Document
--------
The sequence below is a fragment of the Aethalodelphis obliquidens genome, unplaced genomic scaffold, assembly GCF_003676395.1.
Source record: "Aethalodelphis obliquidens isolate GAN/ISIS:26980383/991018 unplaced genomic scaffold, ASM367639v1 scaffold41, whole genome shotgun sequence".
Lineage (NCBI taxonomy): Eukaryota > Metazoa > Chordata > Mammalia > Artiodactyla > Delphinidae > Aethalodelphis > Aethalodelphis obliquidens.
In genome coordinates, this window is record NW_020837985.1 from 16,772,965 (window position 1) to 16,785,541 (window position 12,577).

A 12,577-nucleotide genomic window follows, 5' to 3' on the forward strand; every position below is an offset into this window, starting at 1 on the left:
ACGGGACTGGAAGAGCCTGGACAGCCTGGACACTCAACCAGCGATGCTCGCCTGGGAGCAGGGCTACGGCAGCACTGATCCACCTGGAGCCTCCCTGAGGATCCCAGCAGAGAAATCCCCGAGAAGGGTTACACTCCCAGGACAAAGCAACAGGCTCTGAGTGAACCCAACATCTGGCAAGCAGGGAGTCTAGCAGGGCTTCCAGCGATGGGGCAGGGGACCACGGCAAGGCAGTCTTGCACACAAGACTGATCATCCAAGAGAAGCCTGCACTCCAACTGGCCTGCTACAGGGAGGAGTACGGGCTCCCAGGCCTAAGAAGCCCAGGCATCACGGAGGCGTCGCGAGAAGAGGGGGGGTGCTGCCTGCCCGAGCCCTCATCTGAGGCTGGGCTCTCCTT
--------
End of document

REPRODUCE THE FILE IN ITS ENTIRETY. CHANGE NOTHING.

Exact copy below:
The sequence below is a fragment of the Aethalodelphis obliquidens genome, unplaced genomic scaffold, assembly GCF_003676395.1.
Source record: "Aethalodelphis obliquidens isolate GAN/ISIS:26980383/991018 unplaced genomic scaffold, ASM367639v1 scaffold41, whole genome shotgun sequence".
Lineage (NCBI taxonomy): Eukaryota > Metazoa > Chordata > Mammalia > Artiodactyla > Delphinidae > Aethalodelphis > Aethalodelphis obliquidens.
In genome coordinates, this window is record NW_020837985.1 from 16,772,965 (window position 1) to 16,785,541 (window position 12,577).

A 12,577-nucleotide genomic window follows, 5' to 3' on the forward strand; every position below is an offset into this window, starting at 1 on the left:
ACGGGACTGGAAGAGCCTGGACAGCCTGGACACTCAACCAGCGATGCTCGCCTGGGAGCAGGGCTACGGCAGCACTGATCCACCTGGAGCCTCCCTGAGGATCCCAGCAGAGAAATCCCCGAGAAGGGTTACACTCCCAGGACAAAGCAACAGGCTCTGAGTGAACCCAACATCTGGCAAGCAGGGAGTCTAGCAGGGCTTCCAGCGATGGGGCAGGGGACCACGGCAAGGCAGTCTTGCACACAAGACTGATCATCCAAGAGAAGCCTGCACTCCAACTGGCCTGCTACAGGGAGGAGTACGGGCTCCCAGGCCTAAGAAGCCCAGGCATCACGGAGGCGTCGCGAGAAGAGGGGGGGTGCTGCCTGCCCGAGCCCTCATCTGAGGCTGGGCTCTCCTT